But in a change from recent years, they'll no longer be asking how people became homeless.
This year the annual point-in-time county survey — a federally required service intended to provide a snapshot of homelessness in the community — doesn't include questions asking the reason a person is homeless. Nor does the survey ask where a person last had a home, or how many emergency room visits they've had, says Tija Danzig, senior manager of the city of Spokane's Community, Housing and Human Services department. The survey is wrapping up today, and the results will be made public in the coming months.
"We had been asking a number of questions interesting to the community but not required," Danzig says. "The point-in-time count is a requirement for federal funding but it has limitations... if taken on its own, it doesn't necessarily give us a full scope of what homelessness looks like in the community."
But that doesn't mean the city isn't interested in learning why people become homeless. Instead of being asked in the point-in-time count survey, those questions will be asked as part of a different report called the Longitudinal Systems Analysis, an annual assessment of homelessness throughout an entire year — not a snapshot of a night.
The point-in-time count was often a point of contention in the election cycle last year, with Mayor Nadine Woodward skeptical about the data it provided. As homelessness became the central issue in Woodward's campaign, she argued the main drivers were drug addiction and mental illness. Her opponent, Ben Stuckart, would refer back to the point-in-time count, which indicated that other factors such as family conflict and lack of affordable housing played a large role as well. Woodward, however, didn't trust the data.
"That point-in-time survey is one day out of 365," she said in this KXLY story. "It is a snapshot and not an accurate reflection of what's going on. Unfortunately, we're using that as a base for a lot of our decisions."
Though Woodward has been wary of the point-in-time count in the past, she wasn't responsible for removing the questions this year, says city spokeswoman Marlene Feist.
"The decision was made before she took office," Feist says.
Rather, the change was made following discussion among the Continuum of Care Board, which administers services for those experiencing homelessness.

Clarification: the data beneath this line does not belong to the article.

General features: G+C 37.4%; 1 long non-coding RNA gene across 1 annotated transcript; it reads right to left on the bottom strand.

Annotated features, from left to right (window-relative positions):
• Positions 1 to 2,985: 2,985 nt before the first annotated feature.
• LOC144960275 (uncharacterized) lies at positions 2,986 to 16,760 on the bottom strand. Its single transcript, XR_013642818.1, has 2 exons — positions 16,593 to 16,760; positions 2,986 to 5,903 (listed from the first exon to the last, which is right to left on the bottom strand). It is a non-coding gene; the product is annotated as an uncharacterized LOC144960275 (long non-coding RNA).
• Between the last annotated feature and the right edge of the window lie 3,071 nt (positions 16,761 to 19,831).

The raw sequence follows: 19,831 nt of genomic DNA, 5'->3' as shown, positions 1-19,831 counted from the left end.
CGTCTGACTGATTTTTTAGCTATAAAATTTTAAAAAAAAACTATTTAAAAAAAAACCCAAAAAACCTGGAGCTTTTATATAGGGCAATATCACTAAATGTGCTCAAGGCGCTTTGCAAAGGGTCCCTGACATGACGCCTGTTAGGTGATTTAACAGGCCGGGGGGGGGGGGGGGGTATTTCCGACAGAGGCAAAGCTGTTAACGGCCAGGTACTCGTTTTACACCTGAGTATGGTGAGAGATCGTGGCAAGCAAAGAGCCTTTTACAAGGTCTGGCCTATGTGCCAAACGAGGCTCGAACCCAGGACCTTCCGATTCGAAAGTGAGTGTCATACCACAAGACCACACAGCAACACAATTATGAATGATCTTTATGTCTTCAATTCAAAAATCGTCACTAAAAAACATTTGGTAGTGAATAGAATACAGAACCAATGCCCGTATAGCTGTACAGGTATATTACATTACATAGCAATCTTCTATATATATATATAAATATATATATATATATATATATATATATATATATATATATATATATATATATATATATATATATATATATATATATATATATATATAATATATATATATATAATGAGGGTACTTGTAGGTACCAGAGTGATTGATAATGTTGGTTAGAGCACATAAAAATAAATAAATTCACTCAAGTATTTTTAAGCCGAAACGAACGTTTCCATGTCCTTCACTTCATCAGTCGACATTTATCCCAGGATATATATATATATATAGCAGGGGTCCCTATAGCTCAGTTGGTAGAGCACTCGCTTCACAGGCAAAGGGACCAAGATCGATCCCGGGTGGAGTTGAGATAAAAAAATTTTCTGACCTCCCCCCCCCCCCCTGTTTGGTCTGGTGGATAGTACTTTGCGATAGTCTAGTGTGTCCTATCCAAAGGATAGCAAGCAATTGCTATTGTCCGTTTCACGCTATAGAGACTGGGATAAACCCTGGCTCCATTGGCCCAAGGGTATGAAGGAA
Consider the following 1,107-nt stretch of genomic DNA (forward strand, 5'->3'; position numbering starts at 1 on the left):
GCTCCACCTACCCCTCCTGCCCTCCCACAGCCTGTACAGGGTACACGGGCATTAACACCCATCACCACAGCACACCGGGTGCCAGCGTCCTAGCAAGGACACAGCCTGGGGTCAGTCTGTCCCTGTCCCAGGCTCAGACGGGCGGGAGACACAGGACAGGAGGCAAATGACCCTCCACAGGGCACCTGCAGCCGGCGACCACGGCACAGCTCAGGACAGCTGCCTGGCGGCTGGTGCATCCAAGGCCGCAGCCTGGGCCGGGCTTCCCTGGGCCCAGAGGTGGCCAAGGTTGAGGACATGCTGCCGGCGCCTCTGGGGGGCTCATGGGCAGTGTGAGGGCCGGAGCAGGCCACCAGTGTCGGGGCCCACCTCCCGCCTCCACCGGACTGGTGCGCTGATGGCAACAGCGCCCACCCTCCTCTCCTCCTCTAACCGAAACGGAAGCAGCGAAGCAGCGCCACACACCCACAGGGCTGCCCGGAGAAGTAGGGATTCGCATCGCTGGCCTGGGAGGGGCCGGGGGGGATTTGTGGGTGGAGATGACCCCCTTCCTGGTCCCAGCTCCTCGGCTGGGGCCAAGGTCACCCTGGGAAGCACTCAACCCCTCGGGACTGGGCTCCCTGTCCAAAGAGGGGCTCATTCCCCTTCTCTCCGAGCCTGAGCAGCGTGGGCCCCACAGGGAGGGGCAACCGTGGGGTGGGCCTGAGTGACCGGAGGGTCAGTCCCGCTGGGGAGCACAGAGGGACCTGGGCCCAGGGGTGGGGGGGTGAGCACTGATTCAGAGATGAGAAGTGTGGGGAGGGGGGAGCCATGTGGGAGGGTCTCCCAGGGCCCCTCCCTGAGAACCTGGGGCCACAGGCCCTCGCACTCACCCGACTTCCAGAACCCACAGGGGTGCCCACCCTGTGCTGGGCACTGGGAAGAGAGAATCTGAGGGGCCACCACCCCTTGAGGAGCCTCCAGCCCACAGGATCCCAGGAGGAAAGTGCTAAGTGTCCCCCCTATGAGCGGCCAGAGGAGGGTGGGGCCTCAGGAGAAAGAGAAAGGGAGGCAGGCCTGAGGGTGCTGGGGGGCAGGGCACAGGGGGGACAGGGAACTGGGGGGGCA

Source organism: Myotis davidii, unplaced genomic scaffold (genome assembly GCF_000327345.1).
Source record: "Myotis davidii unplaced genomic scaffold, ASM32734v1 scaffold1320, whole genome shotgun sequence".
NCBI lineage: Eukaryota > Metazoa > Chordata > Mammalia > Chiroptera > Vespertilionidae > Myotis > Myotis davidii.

Fawn Schott, vice chair of the board and the president and CEO of Volunteers of America of Eastern Washington and North Idaho, says making the change had been discussed throughout 2019 before the decision was made in December. The board has similar concerns with the data as Woodward.
"The community bases a bunch of decisions, thinking and narrative around this one point-in-time count that addresses that single moment," Schott says. "What we'd really like to do is tell the story in one system over a length of time, not a sliver in time."
Questions about the reasons for homelessness have been asked in the point-in-time count in various ways over the last several years, Danzig says. Last year was the first time people were asked about both the primary and secondary reasons for homelessness. Family conflict was cited as the top reason for homelessness, followed by a lack of income and then drug use.
But the board decided that people will be asked about reasons for homelessness when accessing services through the Continuum of Care. That could be when, for example, a person is pursuing house assistance through SNAP or Catholic Charities. Those results will then be shared as part of the annual Longitudinal System Analysis. The argument is that it will be a more robust dataset — the people who would have been asked in the point-in-time count will be asked anyway, and it will provide a clearer picture since it covers people who were homeless over a whole year.
"We want that information," Schott says. "We will still ask those questions. We're just putting it in the right dataset."
Dawn Kinder, vice president of stabilization services with Catholic Charities, says Catholic Charities supports the change. It's a question that agencies have asked for years, but now has an opportunity to be captured in the appropriate way.
"My understanding is that we'll actually get better data on community-based questions," she says.